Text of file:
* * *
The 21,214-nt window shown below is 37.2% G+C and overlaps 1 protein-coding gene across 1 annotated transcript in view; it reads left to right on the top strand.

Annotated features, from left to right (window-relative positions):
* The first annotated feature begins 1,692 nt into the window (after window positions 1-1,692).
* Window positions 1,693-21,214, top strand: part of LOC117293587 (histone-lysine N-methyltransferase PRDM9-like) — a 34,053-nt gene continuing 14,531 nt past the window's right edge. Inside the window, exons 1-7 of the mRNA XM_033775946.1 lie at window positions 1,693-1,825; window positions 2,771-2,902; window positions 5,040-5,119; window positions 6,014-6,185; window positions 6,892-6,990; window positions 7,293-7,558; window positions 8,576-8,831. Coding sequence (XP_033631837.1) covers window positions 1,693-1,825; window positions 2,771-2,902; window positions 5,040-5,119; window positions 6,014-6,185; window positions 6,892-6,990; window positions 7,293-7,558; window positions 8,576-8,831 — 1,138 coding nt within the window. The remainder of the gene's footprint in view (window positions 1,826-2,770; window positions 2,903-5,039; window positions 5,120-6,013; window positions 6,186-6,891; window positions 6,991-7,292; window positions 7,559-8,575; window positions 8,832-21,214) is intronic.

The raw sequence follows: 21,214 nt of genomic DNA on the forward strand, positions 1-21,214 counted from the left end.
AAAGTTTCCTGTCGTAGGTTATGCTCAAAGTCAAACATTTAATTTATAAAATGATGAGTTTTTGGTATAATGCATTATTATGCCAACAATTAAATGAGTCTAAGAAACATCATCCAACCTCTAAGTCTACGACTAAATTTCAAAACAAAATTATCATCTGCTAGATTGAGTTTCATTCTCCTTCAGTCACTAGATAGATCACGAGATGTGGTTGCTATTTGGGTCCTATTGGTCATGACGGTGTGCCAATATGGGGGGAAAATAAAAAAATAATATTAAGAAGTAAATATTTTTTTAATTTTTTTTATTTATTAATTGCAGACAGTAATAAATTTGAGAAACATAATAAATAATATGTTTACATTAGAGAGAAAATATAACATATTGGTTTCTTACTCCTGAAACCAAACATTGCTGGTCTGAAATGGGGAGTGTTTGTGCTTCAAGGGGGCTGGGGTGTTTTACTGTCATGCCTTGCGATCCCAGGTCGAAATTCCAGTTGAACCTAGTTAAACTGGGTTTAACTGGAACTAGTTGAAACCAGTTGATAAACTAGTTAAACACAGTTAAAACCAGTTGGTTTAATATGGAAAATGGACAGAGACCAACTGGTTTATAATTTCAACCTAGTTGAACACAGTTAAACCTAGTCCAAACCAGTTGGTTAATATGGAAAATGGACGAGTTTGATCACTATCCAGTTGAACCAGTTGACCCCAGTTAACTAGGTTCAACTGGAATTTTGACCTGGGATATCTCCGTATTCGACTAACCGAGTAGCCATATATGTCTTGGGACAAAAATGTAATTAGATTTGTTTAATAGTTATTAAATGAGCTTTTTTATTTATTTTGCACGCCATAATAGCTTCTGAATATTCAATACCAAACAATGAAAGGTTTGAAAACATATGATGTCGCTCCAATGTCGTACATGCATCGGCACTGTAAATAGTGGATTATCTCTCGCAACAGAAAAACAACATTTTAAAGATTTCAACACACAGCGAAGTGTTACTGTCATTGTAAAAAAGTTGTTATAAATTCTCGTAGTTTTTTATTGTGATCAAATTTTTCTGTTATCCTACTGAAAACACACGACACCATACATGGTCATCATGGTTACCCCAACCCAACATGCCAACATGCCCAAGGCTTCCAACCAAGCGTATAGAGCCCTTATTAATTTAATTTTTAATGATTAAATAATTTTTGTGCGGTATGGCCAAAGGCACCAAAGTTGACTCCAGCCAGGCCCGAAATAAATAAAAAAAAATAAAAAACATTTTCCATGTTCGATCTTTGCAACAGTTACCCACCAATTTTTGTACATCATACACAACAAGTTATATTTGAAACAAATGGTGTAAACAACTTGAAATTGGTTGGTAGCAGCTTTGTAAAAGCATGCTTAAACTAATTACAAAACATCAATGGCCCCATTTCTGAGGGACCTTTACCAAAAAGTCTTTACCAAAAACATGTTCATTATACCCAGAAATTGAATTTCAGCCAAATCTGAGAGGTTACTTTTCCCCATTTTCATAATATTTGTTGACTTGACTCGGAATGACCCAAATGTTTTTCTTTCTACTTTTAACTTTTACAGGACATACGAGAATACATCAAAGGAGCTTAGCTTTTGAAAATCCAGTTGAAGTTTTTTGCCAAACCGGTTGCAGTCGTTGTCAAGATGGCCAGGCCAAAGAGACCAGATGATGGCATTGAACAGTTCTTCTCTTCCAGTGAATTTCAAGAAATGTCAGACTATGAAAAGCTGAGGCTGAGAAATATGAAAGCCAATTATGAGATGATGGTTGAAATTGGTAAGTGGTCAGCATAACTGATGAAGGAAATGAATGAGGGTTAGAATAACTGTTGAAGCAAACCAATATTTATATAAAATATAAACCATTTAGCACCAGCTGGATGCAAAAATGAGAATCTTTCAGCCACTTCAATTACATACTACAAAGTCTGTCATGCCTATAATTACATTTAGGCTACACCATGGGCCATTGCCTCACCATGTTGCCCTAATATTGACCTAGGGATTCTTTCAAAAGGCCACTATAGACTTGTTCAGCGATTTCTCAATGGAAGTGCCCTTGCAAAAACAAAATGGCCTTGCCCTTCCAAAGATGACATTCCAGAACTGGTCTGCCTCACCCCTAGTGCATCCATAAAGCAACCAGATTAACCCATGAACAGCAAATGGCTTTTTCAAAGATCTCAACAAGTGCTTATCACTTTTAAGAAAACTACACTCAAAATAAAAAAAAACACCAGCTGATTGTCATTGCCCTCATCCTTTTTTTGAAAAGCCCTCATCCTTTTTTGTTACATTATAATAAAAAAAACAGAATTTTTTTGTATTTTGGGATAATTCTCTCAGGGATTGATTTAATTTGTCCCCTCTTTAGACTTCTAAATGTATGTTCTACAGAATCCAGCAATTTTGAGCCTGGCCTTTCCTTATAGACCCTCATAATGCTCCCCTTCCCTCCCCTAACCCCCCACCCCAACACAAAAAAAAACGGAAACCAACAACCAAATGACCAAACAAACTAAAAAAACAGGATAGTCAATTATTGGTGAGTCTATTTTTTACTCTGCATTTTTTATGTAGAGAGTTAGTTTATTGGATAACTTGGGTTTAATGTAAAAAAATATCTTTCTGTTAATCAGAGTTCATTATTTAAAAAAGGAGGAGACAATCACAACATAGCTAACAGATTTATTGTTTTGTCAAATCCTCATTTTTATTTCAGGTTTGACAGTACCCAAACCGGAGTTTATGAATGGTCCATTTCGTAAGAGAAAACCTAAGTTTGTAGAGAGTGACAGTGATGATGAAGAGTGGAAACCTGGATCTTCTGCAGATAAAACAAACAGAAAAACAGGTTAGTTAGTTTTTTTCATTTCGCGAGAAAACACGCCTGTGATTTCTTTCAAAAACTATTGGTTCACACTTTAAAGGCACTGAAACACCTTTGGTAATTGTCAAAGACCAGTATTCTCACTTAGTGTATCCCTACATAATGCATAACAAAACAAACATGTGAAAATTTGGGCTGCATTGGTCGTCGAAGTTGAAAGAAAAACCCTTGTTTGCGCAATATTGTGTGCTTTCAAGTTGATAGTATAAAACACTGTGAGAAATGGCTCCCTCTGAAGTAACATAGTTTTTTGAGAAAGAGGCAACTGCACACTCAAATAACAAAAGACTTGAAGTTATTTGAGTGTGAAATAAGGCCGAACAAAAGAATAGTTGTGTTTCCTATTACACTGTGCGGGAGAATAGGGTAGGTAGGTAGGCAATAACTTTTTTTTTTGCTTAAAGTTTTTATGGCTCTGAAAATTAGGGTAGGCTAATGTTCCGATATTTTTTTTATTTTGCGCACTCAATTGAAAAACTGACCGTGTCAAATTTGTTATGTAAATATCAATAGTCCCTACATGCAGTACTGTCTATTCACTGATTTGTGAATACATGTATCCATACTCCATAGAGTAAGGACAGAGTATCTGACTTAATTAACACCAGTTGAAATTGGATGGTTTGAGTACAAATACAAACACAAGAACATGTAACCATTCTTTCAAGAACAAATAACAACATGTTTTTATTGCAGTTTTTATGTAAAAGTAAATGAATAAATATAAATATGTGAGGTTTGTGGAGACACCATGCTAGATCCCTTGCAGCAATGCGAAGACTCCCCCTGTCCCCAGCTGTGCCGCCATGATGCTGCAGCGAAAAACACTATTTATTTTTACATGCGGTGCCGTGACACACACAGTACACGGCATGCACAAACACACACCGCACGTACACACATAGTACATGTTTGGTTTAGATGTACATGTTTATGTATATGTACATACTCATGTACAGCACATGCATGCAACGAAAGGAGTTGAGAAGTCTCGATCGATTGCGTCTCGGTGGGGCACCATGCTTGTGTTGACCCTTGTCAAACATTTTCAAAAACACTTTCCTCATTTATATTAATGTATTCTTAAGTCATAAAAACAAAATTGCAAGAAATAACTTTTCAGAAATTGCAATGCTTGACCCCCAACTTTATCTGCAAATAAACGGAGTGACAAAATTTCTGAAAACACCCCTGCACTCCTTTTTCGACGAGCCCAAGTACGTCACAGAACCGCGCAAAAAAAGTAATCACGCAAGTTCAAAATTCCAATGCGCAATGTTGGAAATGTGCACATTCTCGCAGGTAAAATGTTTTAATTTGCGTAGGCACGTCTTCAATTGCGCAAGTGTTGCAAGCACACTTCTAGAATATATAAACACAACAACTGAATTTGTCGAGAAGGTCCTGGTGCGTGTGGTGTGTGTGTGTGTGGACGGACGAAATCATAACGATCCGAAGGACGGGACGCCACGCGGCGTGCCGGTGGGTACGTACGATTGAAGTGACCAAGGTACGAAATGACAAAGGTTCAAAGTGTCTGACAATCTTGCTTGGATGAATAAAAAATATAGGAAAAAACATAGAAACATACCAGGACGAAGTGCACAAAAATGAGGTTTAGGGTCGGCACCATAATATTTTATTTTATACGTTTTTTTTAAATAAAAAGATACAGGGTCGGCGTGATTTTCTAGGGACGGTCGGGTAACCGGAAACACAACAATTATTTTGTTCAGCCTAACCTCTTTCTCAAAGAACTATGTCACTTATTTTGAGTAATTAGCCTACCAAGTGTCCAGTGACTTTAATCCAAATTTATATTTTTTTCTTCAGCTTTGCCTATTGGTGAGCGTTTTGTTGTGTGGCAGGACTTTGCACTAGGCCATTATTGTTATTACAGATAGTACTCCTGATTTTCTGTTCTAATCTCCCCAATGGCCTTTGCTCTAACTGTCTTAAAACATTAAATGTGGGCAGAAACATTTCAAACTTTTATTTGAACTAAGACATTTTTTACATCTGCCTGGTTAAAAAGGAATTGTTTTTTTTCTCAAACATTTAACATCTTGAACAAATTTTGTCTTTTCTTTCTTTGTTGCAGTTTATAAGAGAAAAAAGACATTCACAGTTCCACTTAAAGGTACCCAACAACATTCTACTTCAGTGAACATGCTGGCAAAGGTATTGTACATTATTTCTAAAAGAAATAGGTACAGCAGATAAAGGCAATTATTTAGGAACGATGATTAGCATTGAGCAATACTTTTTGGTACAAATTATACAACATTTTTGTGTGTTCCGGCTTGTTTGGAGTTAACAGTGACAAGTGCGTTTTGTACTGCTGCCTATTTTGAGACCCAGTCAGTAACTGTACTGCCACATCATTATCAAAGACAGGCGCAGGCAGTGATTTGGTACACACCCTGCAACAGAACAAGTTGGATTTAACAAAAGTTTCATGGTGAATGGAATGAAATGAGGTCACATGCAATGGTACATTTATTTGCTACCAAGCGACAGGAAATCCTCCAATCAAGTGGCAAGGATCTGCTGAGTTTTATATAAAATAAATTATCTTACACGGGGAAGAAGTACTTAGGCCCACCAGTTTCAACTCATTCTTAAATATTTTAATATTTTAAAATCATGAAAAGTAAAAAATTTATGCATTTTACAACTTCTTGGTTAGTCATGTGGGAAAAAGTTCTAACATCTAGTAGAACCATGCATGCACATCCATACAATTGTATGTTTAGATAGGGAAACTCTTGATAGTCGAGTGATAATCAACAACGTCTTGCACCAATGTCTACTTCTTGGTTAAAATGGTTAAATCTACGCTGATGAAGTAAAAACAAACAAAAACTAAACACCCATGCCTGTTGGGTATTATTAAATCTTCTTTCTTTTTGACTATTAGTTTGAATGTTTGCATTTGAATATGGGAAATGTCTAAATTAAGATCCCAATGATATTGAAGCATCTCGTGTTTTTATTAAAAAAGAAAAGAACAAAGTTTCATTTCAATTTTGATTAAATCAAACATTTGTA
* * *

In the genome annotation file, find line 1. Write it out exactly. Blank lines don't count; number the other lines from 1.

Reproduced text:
The 21,214-nt window shown below is 37.2% G+C and overlaps 1 protein-coding gene across 1 annotated transcript in view; it reads left to right on the top strand.